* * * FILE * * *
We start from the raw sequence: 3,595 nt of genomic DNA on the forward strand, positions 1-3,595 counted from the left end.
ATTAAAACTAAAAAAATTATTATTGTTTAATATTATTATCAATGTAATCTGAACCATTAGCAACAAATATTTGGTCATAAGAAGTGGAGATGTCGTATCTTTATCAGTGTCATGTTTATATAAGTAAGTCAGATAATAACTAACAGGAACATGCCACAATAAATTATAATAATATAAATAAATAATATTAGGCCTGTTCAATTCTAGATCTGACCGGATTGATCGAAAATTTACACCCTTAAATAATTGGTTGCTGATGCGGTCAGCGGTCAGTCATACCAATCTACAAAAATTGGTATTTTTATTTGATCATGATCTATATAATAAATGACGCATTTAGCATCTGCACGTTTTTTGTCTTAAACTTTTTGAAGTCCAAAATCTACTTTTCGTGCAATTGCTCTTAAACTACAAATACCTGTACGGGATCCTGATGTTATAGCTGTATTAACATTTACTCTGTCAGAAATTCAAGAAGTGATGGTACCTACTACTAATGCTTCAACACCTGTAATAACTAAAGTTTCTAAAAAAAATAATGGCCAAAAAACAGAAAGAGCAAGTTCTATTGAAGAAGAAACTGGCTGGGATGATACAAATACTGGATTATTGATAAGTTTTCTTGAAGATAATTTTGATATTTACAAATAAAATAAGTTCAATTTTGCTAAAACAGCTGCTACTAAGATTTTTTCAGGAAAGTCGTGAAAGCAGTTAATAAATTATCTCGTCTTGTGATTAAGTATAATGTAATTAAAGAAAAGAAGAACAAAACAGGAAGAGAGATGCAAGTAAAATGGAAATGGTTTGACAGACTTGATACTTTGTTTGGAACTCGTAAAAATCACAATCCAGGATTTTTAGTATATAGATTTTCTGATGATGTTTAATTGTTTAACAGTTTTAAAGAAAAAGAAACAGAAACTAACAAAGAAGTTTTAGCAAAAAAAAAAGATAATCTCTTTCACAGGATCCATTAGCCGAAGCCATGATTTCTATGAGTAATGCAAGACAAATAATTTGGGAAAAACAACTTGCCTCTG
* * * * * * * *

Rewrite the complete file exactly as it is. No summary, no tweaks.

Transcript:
We start from the raw sequence: 3,595 nt of genomic DNA on the forward strand, positions 1-3,595 counted from the left end.
ATTAAAACTAAAAAAATTATTATTGTTTAATATTATTATCAATGTAATCTGAACCATTAGCAACAAATATTTGGTCATAAGAAGTGGAGATGTCGTATCTTTATCAGTGTCATGTTTATATAAGTAAGTCAGATAATAACTAACAGGAACATGCCACAATAAATTATAATAATATAAATAAATAATATTAGGCCTGTTCAATTCTAGATCTGACCGGATTGATCGAAAATTTACACCCTTAAATAATTGGTTGCTGATGCGGTCAGCGGTCAGTCATACCAATCTACAAAAATTGGTATTTTTATTTGATCATGATCTATATAATAAATGACGCATTTAGCATCTGCACGTTTTTTGTCTTAAACTTTTTGAAGTCCAAAATCTACTTTTCGTGCAATTGCTCTTAAACTACAAATACCTGTACGGGATCCTGATGTTATAGCTGTATTAACATTTACTCTGTCAGAAATTCAAGAAGTGATGGTACCTACTACTAATGCTTCAACACCTGTAATAACTAAAGTTTCTAAAAAAAATAATGGCCAAAAAACAGAAAGAGCAAGTTCTATTGAAGAAGAAACTGGCTGGGATGATACAAATACTGGATTATTGATAAGTTTTCTTGAAGATAATTTTGATATTTACAAATAAAATAAGTTCAATTTTGCTAAAACAGCTGCTACTAAGATTTTTTCAGGAAAGTCGTGAAAGCAGTTAATAAATTATCTCGTCTTGTGATTAAGTATAATGTAATTAAAGAAAAGAAGAACAAAACAGGAAGAGAGATGCAAGTAAAATGGAAATGGTTTGACAGACTTGATACTTTGTTTGGAACTCGTAAAAATCACAATCCAGGATTTTTAGTATATAGATTTTCTGATGATGTTTAATTGTTTAACAGTTTTAAAGAAAAAGAAACAGAAACTAACAAAGAAGTTTTAGCAAAAAAAAAAGATAATCTCTTTCACAGGATCCATTAGCCGAAGCCATGATTTCTATGAGTAATGCAAGACAAATAATTTGGGAAAAACAACTTGCCTCTG